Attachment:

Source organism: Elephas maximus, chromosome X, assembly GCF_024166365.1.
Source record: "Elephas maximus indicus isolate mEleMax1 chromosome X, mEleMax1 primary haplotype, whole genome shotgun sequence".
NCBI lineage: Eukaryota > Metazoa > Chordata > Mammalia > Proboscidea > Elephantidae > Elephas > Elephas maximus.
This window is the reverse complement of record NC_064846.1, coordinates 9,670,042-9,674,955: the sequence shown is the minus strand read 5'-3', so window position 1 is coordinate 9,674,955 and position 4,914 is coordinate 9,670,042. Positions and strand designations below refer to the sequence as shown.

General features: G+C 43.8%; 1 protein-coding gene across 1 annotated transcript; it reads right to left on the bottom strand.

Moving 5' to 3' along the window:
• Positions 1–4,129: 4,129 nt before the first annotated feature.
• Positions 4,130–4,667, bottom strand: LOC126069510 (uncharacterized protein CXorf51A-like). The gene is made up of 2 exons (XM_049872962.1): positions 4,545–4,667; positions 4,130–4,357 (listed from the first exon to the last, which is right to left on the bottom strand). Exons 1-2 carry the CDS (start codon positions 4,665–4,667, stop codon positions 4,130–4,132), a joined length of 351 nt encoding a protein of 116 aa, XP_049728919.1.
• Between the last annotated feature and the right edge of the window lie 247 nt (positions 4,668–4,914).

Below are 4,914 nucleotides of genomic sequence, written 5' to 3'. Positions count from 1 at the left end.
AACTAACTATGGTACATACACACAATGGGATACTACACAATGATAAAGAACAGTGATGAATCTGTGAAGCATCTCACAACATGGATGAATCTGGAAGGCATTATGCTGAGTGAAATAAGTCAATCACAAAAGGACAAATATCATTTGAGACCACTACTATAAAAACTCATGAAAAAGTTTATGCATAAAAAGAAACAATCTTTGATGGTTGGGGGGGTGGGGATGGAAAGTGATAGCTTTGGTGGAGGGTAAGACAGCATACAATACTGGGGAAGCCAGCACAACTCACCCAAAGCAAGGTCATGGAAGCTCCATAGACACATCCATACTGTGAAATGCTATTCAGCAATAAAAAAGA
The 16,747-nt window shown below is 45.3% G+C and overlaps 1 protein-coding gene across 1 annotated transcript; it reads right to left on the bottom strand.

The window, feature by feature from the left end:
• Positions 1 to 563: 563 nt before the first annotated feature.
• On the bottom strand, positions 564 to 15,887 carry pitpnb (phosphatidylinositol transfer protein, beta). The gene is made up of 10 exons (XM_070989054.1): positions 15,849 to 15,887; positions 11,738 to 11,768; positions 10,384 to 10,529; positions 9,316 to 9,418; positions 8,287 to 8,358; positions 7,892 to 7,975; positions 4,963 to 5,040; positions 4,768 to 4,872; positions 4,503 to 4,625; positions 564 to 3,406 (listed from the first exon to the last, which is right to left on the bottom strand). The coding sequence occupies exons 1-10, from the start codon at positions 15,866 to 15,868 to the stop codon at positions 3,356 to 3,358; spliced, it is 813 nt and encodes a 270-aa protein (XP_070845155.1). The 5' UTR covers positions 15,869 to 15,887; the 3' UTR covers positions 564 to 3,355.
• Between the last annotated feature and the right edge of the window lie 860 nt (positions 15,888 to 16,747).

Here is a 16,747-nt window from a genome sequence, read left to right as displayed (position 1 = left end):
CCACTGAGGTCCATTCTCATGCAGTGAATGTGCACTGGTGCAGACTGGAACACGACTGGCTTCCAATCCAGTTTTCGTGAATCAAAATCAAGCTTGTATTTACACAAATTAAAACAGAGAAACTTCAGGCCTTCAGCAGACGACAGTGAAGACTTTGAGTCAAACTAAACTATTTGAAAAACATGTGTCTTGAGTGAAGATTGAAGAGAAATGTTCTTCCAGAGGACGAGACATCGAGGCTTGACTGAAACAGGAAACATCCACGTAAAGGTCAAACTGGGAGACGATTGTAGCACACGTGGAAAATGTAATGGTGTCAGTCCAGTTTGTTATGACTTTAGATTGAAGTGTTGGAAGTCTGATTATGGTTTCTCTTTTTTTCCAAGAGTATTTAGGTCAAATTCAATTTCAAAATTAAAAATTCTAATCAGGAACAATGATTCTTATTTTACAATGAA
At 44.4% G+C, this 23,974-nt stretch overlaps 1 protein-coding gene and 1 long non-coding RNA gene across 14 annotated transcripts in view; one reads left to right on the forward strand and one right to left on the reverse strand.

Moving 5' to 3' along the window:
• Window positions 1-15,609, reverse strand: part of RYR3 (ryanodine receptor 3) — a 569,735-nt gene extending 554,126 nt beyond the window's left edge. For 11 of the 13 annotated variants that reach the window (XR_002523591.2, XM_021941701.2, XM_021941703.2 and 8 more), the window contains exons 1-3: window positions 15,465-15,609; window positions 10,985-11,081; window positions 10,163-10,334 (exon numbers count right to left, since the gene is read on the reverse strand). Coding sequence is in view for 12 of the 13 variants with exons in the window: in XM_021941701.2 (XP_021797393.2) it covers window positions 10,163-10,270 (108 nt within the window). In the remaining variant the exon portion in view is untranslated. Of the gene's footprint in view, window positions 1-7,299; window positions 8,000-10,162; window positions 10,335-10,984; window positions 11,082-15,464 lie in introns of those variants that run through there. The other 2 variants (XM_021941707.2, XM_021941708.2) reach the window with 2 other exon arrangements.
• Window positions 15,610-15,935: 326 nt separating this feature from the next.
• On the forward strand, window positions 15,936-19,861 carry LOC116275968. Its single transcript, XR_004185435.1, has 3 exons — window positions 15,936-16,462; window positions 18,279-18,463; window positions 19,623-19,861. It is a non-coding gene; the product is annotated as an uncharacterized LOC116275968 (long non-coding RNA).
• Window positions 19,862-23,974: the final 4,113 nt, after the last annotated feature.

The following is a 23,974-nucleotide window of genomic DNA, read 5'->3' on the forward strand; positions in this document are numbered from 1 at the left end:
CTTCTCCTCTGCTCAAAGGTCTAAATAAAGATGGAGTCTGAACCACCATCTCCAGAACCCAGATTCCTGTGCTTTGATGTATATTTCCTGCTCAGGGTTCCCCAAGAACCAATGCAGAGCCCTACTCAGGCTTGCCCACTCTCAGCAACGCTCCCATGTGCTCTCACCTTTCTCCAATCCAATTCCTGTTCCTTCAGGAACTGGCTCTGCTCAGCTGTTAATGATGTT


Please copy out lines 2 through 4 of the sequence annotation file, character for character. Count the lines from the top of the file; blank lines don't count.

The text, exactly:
Source record: "Elephas maximus indicus isolate mEleMax1 chromosome X, mEleMax1 primary haplotype, whole genome shotgun sequence".
NCBI lineage: Eukaryota > Metazoa > Chordata > Mammalia > Proboscidea > Elephantidae > Elephas > Elephas maximus.
This window is the reverse complement of record NC_064846.1, coordinates 9,670,042-9,674,955: the sequence shown is the minus strand read 5'-3', so window position 1 is coordinate 9,674,955 and position 4,914 is coordinate 9,670,042. Positions and strand designations below refer to the sequence as shown.